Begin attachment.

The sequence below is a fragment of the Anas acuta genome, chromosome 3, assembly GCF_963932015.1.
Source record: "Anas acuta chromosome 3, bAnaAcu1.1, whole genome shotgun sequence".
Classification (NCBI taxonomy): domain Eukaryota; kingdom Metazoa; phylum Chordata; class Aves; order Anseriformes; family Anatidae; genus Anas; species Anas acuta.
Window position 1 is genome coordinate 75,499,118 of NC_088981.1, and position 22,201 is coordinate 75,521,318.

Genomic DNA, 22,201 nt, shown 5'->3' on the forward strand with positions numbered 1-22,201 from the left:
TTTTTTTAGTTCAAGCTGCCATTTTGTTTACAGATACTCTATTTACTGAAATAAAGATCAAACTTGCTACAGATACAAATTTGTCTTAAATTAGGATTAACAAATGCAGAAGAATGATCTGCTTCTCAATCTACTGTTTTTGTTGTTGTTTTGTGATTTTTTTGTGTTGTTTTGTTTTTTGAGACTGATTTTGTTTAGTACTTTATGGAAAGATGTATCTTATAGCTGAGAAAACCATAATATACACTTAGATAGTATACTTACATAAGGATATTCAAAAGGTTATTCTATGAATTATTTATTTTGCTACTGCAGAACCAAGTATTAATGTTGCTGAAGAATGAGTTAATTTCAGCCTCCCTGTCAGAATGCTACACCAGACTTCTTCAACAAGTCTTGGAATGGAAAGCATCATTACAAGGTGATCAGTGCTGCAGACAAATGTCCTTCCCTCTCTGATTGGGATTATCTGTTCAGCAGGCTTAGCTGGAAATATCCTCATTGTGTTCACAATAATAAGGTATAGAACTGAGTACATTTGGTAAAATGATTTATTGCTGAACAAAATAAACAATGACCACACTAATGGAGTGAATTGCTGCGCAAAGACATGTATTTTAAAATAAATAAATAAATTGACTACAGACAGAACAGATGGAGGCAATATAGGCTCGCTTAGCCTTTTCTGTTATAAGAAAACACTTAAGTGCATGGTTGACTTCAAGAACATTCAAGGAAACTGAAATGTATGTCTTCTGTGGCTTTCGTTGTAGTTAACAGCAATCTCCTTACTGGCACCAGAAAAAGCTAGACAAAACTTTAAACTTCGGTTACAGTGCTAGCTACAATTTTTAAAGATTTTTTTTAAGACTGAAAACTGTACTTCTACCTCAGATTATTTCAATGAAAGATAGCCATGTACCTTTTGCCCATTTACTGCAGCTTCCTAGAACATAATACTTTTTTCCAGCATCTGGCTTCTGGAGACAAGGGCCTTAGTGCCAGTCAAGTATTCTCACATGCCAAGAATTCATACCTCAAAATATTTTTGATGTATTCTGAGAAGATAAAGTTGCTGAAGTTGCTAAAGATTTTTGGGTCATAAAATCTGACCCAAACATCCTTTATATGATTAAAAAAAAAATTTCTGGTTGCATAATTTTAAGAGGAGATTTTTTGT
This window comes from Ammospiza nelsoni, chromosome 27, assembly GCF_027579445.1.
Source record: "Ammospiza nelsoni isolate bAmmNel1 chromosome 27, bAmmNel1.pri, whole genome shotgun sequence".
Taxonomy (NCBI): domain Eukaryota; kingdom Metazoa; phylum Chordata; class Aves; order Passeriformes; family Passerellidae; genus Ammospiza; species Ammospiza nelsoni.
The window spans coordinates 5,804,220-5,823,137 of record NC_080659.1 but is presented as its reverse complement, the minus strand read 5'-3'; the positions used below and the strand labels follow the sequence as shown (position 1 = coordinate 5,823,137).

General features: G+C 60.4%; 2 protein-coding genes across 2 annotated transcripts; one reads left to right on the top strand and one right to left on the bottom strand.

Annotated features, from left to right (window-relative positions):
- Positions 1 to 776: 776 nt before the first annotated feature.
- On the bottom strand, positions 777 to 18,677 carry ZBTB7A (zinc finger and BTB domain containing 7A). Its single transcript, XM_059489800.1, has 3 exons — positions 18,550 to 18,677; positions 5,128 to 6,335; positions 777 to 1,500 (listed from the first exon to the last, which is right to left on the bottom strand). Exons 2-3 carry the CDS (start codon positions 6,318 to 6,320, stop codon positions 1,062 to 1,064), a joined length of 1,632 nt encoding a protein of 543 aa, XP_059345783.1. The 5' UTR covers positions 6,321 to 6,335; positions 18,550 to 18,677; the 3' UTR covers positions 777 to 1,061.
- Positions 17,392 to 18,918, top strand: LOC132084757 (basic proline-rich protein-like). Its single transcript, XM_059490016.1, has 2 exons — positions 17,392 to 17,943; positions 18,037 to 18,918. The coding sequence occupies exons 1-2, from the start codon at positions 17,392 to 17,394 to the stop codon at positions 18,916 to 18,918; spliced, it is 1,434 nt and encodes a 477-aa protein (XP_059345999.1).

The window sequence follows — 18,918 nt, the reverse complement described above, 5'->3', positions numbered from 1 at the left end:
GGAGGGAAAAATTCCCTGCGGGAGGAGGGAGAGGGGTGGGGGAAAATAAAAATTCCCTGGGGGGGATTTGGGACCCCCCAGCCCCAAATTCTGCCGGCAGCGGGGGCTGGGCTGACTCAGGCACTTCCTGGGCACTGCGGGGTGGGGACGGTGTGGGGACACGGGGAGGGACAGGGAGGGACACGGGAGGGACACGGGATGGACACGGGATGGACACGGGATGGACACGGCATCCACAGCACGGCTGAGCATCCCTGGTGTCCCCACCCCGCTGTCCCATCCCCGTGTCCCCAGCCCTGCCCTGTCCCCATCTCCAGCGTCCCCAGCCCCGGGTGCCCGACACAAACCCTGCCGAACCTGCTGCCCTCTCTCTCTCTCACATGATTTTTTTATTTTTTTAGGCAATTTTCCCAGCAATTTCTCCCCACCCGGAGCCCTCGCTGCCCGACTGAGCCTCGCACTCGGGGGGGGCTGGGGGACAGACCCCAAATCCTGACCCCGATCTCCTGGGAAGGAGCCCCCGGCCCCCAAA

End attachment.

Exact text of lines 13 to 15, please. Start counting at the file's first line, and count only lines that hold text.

- Positions 1 to 776: 776 nt before the first annotated feature.
- On the bottom strand, positions 777 to 18,677 carry ZBTB7A (zinc finger and BTB domain containing 7A). Its single transcript, XM_059489800.1, has 3 exons — positions 18,550 to 18,677; positions 5,128 to 6,335; positions 777 to 1,500 (listed from the first exon to the last, which is right to left on the bottom strand). Exons 2-3 carry the CDS (start codon positions 6,318 to 6,320, stop codon positions 1,062 to 1,064), a joined length of 1,632 nt encoding a protein of 543 aa, XP_059345783.1. The 5' UTR covers positions 6,321 to 6,335; positions 18,550 to 18,677; the 3' UTR covers positions 777 to 1,061.
- Positions 17,392 to 18,918, top strand: LOC132084757 (basic proline-rich protein-like). Its single transcript, XM_059490016.1, has 2 exons — positions 17,392 to 17,943; positions 18,037 to 18,918. The coding sequence occupies exons 1-2, from the start codon at positions 17,392 to 17,394 to the stop codon at positions 18,916 to 18,918; spliced, it is 1,434 nt and encodes a 477-aa protein (XP_059345999.1).